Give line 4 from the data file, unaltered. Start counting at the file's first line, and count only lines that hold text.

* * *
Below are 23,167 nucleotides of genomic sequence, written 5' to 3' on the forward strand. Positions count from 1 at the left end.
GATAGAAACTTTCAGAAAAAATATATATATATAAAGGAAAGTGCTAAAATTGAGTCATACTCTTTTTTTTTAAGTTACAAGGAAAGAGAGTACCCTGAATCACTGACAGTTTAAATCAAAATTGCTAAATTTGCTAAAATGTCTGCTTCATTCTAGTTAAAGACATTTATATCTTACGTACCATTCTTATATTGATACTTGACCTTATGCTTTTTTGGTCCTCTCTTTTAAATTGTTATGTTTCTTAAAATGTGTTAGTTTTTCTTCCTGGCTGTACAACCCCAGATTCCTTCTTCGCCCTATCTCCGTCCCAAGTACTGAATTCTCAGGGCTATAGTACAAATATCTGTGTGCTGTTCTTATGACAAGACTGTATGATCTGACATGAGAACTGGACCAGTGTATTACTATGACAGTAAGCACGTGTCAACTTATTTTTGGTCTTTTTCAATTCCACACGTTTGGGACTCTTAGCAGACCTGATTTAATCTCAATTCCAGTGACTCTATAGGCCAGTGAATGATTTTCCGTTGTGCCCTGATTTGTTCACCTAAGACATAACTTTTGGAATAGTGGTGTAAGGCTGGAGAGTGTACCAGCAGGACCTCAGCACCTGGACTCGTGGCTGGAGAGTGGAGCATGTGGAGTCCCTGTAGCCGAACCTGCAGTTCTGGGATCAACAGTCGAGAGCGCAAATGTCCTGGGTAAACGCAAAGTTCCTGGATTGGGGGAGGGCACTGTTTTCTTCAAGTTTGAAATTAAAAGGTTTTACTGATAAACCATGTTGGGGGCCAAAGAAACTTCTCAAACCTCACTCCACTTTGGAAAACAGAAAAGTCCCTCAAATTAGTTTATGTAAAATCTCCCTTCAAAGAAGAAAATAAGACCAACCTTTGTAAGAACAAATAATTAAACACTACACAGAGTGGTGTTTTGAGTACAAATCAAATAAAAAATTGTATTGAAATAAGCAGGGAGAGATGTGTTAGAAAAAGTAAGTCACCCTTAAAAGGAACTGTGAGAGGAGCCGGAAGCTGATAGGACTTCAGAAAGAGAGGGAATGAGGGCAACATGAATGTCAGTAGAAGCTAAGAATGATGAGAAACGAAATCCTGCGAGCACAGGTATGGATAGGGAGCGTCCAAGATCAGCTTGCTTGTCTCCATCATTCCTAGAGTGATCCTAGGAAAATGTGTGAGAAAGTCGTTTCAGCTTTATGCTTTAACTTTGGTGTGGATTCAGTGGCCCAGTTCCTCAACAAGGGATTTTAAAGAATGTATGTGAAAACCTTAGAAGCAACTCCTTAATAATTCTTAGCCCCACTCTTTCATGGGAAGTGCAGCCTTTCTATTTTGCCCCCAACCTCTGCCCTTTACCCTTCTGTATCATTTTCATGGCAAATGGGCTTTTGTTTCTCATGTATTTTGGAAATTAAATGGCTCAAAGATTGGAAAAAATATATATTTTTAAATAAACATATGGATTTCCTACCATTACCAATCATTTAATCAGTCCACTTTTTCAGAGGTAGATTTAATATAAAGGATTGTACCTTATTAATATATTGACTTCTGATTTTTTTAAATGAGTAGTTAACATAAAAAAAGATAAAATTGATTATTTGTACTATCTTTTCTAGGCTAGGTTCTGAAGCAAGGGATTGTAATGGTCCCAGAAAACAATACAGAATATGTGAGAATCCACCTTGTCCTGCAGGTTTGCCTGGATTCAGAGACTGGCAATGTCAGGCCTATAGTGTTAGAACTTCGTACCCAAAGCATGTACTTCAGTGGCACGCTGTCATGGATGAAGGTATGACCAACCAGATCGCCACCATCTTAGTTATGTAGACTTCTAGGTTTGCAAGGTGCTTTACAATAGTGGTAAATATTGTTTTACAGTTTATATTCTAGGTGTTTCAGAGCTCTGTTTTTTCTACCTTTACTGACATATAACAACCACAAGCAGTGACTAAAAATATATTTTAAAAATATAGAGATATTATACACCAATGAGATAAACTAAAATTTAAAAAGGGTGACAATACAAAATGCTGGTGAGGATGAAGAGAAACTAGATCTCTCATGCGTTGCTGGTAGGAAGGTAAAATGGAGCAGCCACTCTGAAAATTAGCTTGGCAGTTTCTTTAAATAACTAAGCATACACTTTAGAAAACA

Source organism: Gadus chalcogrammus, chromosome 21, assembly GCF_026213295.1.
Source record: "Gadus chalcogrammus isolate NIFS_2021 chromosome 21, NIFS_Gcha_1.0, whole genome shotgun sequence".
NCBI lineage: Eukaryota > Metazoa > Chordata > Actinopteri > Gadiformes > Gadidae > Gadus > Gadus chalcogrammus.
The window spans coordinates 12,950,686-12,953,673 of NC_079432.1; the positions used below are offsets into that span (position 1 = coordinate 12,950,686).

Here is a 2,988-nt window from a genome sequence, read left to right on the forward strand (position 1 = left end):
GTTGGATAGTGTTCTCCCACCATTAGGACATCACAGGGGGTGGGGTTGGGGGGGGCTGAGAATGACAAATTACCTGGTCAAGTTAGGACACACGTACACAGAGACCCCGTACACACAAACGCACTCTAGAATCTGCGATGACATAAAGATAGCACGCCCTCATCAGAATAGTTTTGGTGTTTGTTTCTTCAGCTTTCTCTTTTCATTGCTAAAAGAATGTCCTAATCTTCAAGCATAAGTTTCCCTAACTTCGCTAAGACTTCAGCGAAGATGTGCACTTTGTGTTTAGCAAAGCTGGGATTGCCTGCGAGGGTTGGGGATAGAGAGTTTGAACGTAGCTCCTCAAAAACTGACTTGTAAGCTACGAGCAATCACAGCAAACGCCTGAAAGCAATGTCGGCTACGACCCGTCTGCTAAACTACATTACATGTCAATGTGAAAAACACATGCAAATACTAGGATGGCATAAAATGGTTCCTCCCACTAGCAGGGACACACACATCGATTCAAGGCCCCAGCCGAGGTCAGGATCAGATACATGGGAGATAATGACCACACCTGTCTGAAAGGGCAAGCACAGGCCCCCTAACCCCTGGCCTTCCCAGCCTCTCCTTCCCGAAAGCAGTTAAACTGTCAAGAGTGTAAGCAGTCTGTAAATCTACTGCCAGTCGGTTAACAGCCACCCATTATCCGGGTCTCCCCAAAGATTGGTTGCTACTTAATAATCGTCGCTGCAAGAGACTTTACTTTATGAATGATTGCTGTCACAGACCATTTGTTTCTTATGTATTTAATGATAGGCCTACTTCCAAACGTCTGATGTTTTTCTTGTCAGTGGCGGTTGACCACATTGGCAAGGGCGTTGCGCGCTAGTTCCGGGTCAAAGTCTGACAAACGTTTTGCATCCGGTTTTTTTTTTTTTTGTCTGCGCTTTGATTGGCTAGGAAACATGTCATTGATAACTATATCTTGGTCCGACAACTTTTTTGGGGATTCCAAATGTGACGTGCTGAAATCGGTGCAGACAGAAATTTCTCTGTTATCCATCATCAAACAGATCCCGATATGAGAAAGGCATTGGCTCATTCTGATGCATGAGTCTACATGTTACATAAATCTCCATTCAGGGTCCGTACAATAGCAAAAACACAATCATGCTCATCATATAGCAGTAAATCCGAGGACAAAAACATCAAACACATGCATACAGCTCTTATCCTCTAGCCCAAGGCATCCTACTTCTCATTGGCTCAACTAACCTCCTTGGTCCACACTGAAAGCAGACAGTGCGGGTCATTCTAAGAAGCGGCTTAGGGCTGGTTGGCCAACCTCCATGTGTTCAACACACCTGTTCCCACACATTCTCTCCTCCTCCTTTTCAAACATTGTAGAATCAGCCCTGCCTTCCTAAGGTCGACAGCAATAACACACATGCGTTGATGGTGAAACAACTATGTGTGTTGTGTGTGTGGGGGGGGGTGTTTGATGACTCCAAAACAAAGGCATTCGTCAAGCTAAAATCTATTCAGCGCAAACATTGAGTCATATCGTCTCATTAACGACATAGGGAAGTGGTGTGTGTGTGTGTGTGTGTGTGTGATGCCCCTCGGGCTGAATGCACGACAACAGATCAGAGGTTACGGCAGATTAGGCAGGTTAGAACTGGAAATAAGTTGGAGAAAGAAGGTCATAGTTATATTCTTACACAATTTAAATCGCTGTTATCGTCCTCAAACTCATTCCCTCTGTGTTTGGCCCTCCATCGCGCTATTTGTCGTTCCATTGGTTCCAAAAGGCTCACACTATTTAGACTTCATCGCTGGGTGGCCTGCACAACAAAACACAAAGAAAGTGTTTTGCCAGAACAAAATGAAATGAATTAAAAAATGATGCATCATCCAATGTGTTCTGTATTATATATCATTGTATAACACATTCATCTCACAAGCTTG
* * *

Source record: "Gadus chalcogrammus isolate NIFS_2021 chromosome 21, NIFS_Gcha_1.0, whole genome shotgun sequence".